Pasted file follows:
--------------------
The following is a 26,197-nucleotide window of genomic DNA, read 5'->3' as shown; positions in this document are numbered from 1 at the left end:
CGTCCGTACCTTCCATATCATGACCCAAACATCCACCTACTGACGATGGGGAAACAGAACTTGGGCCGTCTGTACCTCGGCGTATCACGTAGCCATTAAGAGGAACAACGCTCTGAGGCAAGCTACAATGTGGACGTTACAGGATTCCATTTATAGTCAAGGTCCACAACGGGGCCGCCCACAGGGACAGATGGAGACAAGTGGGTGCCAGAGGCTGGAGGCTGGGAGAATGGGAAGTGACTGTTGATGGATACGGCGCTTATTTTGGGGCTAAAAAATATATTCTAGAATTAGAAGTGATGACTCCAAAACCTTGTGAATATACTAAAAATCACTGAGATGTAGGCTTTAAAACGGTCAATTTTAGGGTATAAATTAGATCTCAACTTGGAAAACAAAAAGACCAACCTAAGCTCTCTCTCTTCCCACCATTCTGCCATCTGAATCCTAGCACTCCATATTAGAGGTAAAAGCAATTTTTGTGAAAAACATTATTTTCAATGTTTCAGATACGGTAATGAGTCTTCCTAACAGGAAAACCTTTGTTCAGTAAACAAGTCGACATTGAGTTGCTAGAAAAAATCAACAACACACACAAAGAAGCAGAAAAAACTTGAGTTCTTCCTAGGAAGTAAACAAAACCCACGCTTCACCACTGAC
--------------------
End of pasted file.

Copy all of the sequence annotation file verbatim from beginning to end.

The following is a 26,197-nucleotide window of genomic DNA, read 5'->3' as shown; positions in this document are numbered from 1 at the left end:
CGTCCGTACCTTCCATATCATGACCCAAACATCCACCTACTGACGATGGGGAAACAGAACTTGGGCCGTCTGTACCTCGGCGTATCACGTAGCCATTAAGAGGAACAACGCTCTGAGGCAAGCTACAATGTGGACGTTACAGGATTCCATTTATAGTCAAGGTCCACAACGGGGCCGCCCACAGGGACAGATGGAGACAAGTGGGTGCCAGAGGCTGGAGGCTGGGAGAATGGGAAGTGACTGTTGATGGATACGGCGCTTATTTTGGGGCTAAAAAATATATTCTAGAATTAGAAGTGATGACTCCAAAACCTTGTGAATATACTAAAAATCACTGAGATGTAGGCTTTAAAACGGTCAATTTTAGGGTATAAATTAGATCTCAACTTGGAAAACAAAAAGACCAACCTAAGCTCTCTCTCTTCCCACCATTCTGCCATCTGAATCCTAGCACTCCATATTAGAGGTAAAAGCAATTTTTGTGAAAAACATTATTTTCAATGTTTCAGATACGGTAATGAGTCTTCCTAACAGGAAAACCTTTGTTCAGTAAACAAGTCGACATTGAGTTGCTAGAAAAAATCAACAACACACACAAAGAAGCAGAAAAAACTTGAGTTCTTCCTAGGAAGTAAACAAAACCCACGCTTCACCACTGAC